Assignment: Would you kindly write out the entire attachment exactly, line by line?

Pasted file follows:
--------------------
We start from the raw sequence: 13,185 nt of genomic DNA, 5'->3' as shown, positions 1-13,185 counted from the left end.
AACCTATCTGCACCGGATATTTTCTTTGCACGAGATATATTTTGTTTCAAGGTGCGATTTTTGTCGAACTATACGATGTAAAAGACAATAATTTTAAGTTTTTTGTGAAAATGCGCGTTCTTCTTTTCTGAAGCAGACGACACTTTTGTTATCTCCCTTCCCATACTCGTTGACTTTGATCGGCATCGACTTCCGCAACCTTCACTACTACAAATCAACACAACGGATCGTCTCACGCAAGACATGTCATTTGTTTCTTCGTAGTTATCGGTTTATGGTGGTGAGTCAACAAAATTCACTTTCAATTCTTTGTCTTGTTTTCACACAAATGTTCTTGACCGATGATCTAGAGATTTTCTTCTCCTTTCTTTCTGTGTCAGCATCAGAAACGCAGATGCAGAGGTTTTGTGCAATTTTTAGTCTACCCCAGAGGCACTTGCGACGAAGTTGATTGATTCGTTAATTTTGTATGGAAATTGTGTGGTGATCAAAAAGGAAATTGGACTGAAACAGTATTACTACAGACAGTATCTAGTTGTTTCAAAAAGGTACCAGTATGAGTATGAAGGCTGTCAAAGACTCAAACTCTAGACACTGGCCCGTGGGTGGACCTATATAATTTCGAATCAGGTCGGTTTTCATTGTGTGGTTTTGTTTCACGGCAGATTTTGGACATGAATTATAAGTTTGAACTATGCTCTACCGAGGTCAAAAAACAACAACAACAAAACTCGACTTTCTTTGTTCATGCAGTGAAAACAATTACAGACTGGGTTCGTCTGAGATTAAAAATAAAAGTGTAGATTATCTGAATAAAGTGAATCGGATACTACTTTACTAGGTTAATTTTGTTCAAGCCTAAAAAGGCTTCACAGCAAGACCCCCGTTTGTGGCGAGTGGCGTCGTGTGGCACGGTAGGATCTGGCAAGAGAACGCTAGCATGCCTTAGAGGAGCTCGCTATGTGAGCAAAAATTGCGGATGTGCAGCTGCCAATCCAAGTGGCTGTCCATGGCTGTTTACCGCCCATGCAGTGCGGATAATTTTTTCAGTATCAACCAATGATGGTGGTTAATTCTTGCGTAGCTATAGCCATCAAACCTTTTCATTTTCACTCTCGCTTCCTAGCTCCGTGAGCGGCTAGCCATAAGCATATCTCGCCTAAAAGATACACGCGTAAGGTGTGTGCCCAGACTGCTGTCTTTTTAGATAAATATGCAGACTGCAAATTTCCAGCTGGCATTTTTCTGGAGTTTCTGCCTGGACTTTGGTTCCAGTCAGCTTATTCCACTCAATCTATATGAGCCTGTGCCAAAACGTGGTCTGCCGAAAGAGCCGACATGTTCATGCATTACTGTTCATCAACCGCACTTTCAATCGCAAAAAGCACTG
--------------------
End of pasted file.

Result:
We start from the raw sequence: 13,185 nt of genomic DNA, 5'->3' as shown, positions 1-13,185 counted from the left end.
AACCTATCTGCACCGGATATTTTCTTTGCACGAGATATATTTTGTTTCAAGGTGCGATTTTTGTCGAACTATACGATGTAAAAGACAATAATTTTAAGTTTTTTGTGAAAATGCGCGTTCTTCTTTTCTGAAGCAGACGACACTTTTGTTATCTCCCTTCCCATACTCGTTGACTTTGATCGGCATCGACTTCCGCAACCTTCACTACTACAAATCAACACAACGGATCGTCTCACGCAAGACATGTCATTTGTTTCTTCGTAGTTATCGGTTTATGGTGGTGAGTCAACAAAATTCACTTTCAATTCTTTGTCTTGTTTTCACACAAATGTTCTTGACCGATGATCTAGAGATTTTCTTCTCCTTTCTTTCTGTGTCAGCATCAGAAACGCAGATGCAGAGGTTTTGTGCAATTTTTAGTCTACCCCAGAGGCACTTGCGACGAAGTTGATTGATTCGTTAATTTTGTATGGAAATTGTGTGGTGATCAAAAAGGAAATTGGACTGAAACAGTATTACTACAGACAGTATCTAGTTGTTTCAAAAAGGTACCAGTATGAGTATGAAGGCTGTCAAAGACTCAAACTCTAGACACTGGCCCGTGGGTGGACCTATATAATTTCGAATCAGGTCGGTTTTCATTGTGTGGTTTTGTTTCACGGCAGATTTTGGACATGAATTATAAGTTTGAACTATGCTCTACCGAGGTCAAAAAACAACAACAACAAAACTCGACTTTCTTTGTTCATGCAGTGAAAACAATTACAGACTGGGTTCGTCTGAGATTAAAAATAAAAGTGTAGATTATCTGAATAAAGTGAATCGGATACTACTTTACTAGGTTAATTTTGTTCAAGCCTAAAAAGGCTTCACAGCAAGACCCCCGTTTGTGGCGAGTGGCGTCGTGTGGCACGGTAGGATCTGGCAAGAGAACGCTAGCATGCCTTAGAGGAGCTCGCTATGTGAGCAAAAATTGCGGATGTGCAGCTGCCAATCCAAGTGGCTGTCCATGGCTGTTTACCGCCCATGCAGTGCGGATAATTTTTTCAGTATCAACCAATGATGGTGGTTAATTCTTGCGTAGCTATAGCCATCAAACCTTTTCATTTTCACTCTCGCTTCCTAGCTCCGTGAGCGGCTAGCCATAAGCATATCTCGCCTAAAAGATACACGCGTAAGGTGTGTGCCCAGACTGCTGTCTTTTTAGATAAATATGCAGACTGCAAATTTCCAGCTGGCATTTTTCTGGAGTTTCTGCCTGGACTTTGGTTCCAGTCAGCTTATTCCACTCAATCTATATGAGCCTGTGCCAAAACGTGGTCTGCCGAAAGAGCCGACATGTTCATGCATTACTGTTCATCAACCGCACTTTCAATCGCAAAAAGCACTG